The Clarke’s Nutcracker wars continue. There are two wars: I am warring with him, and he is warring with himself.
After the last post a couple of people wrote, and a website said, that such territorial behaviour by birds can be diverted from a window by providing a mirror. So I stapled a black garbage bag behind an old window and hung his favourite food, the suet feeder, in front of it.He eventually pecked at it a bit, but still preferred the windows of my house.He became extremely annoying. Every time he banged, Badger was frightened and he went into the unheated outer room and hid under the attic stairs. As the bird started before sunrise and continued to after sundown, this meant the poor dog was hardly ever in the warm room – and it was mostly pretty cold this month.Mosquito screening on the skylight of the bay window helped (see previous post) and I eventually hung it on all his favourite windows – fortunately, I had a big roll of screening.The nutcracker noise was muted, but it didn’t stop him. Now he was able to grip the screening with his feet.
His favourite activity was to sit on the bird feeder then launch himself at the nearest greenhouse window. He thumped against it with monotonous regularity, a hit every 3 seconds. Thump. Thump. Thump. I was working a lot on the computer at the time and it was driving me crazy. (Now I know why they are called nutcrackers. They are crackers and they drive me nuts!)
I was reluctant to put thicker coverings over these windows as I did not want to drive the bird onto the few windows still unscreened, and I wanted to be able to look out of the window and get light in. I wouldn’t have had enough screen for that anyway. But finally I couldn’t stand it any longer and I hung a blanket up over his favourite target.He was annoyed about that. He did try a few uncovered windows but finally he found the attic. In the above photo you can just make out him and his reflection at the glass beside the satellite internet dish.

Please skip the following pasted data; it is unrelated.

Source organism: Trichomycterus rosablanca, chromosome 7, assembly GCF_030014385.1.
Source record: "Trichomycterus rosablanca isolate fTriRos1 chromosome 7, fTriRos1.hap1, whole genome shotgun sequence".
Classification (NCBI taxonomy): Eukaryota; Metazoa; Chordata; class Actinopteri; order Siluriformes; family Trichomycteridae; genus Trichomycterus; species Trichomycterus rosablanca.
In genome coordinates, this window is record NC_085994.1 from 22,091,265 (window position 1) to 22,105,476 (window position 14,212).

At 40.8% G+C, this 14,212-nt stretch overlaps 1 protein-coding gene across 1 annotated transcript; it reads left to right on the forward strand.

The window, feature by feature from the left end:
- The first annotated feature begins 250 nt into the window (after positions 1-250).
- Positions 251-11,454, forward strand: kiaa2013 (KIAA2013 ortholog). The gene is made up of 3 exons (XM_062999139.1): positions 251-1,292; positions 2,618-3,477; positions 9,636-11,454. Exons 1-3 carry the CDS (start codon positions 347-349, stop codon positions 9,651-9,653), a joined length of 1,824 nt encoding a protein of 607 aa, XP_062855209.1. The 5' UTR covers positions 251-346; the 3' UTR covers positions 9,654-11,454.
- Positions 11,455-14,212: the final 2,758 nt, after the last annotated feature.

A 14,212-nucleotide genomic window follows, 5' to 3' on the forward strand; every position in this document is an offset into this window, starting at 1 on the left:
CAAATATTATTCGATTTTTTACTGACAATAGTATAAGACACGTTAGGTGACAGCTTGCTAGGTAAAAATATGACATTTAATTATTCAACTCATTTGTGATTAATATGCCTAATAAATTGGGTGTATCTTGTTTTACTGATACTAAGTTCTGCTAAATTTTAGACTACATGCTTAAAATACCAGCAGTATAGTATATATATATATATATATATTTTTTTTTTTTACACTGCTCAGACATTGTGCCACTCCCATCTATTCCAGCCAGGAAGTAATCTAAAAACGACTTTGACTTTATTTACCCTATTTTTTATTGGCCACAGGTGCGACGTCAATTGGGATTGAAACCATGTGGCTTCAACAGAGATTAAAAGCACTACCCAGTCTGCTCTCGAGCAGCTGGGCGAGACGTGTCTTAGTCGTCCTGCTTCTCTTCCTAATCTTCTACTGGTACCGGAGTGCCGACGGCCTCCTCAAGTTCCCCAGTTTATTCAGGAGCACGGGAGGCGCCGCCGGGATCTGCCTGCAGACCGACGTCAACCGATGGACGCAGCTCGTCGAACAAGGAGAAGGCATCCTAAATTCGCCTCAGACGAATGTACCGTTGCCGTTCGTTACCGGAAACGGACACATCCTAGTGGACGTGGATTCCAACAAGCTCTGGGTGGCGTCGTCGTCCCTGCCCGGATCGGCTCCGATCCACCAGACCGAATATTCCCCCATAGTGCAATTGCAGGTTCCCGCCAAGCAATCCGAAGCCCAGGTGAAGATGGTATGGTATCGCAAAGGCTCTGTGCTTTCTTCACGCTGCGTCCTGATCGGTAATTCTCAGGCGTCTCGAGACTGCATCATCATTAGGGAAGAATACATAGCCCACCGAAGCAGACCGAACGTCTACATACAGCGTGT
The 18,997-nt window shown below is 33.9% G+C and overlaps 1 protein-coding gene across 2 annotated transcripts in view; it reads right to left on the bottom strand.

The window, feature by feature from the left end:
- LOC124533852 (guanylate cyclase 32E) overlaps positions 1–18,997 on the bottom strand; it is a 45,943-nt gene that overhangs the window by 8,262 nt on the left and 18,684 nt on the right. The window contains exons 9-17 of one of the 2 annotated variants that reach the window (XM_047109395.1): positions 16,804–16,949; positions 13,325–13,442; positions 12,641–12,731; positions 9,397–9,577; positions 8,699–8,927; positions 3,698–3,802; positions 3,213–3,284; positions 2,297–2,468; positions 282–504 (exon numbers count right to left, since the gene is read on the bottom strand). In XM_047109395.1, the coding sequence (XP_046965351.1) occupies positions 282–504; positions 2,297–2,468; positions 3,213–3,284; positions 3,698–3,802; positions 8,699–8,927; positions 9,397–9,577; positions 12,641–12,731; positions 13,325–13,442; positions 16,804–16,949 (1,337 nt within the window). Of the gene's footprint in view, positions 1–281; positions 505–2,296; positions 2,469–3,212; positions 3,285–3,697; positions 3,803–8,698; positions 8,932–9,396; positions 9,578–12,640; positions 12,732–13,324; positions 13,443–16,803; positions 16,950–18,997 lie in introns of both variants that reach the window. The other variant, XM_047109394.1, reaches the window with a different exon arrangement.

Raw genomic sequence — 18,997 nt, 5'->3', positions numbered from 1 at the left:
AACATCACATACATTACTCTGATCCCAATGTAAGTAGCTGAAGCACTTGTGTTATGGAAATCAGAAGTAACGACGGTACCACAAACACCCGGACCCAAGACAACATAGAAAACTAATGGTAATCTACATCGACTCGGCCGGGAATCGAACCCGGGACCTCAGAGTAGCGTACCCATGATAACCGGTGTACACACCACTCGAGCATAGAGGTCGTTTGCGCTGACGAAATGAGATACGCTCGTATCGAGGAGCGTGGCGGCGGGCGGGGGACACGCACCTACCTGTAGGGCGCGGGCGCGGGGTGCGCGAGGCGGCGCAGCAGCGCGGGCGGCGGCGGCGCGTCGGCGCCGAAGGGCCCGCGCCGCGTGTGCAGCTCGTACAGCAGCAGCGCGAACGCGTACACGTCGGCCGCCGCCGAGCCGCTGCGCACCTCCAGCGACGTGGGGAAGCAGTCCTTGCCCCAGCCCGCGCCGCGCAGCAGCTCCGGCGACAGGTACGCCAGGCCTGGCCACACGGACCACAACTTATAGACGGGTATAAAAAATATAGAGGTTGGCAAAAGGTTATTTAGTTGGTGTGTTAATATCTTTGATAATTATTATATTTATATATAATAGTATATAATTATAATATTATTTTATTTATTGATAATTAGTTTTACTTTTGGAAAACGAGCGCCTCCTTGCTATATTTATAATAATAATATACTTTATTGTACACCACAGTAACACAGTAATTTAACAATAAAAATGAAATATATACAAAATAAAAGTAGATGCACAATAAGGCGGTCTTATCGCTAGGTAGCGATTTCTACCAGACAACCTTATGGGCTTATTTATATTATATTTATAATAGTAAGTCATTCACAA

The noise is certainly reduced so I guess I can live with that. His attacks are also more scattered now and there are gaps in the day when he quits. He has been doing this for a month.
His love affair with the attic window meant he did not hog the feeder and the chickadees were able to come back.Chickadees hang about together – they are either all in the vicinity of the feeder or all away – but they are not good buddies. Rarely do you see two birds at once on the tray. Instead they dart in, take a seed, and dart away. They eat the seed on a nearby branch. The next in line whizzes in and gets his treat.The little downy woodpecker still visits frequently, too. I have seen only one – I suspect it is a male as the colour behind his head is very bright.Other regular visitors are three grey jays or whiskeyjacks. This one spent a frosty night somewhere. He must have got wet before he went to bed.I kept two panels of the bay window free of netting but it was still not always easy to get a good line of sight at what was on the feeder. One morning there was an unidentifiable lump made even more mysterious as I photographed it through the screen. It was barely light, and difficult to see what it was. It was too small for a squirrel, and it would in any case have been very unusual for a squirrel to be about this early in the day when it was so cold. (It was -25C that morning.)Adjusting the camera for the very poor light, I crept onto the deck. It’s a sawwhet owl. I wondered if it had hit the window and was dazed, but I hadn’t heard it collide and it was too early for the nutcracker to be banging. Then a dog followed me onto the deck. At once the owl became alert – and flew away.